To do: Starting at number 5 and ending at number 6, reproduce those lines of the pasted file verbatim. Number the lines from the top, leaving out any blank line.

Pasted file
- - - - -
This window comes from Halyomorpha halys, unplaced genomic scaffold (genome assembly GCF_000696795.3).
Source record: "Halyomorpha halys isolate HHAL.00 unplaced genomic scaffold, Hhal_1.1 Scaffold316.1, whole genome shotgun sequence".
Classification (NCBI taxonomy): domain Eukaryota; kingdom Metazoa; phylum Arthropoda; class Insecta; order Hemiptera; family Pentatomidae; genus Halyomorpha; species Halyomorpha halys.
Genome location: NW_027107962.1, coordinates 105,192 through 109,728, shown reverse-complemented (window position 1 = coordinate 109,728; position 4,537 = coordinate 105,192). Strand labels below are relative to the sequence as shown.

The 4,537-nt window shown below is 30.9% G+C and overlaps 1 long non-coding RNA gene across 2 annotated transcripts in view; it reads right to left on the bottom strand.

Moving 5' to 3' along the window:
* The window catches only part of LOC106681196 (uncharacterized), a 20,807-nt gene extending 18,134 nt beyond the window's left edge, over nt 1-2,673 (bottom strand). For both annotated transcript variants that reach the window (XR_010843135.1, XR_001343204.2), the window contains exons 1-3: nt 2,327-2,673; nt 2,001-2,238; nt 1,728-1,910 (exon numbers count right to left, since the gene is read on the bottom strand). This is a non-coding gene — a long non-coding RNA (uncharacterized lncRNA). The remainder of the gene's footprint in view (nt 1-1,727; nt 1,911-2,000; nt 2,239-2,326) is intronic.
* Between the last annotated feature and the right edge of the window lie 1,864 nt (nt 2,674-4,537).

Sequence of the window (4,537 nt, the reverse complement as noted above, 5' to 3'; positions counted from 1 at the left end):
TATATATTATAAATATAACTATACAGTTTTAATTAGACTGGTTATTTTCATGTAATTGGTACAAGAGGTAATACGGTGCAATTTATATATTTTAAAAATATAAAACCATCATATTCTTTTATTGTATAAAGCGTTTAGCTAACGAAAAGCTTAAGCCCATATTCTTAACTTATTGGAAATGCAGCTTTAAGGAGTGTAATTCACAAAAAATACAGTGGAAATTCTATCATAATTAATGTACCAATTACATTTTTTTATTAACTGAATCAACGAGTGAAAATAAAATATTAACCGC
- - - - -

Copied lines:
The 4,537-nt window shown below is 30.9% G+C and overlaps 1 long non-coding RNA gene across 2 annotated transcripts in view; it reads right to left on the bottom strand.

Moving 5' to 3' along the window: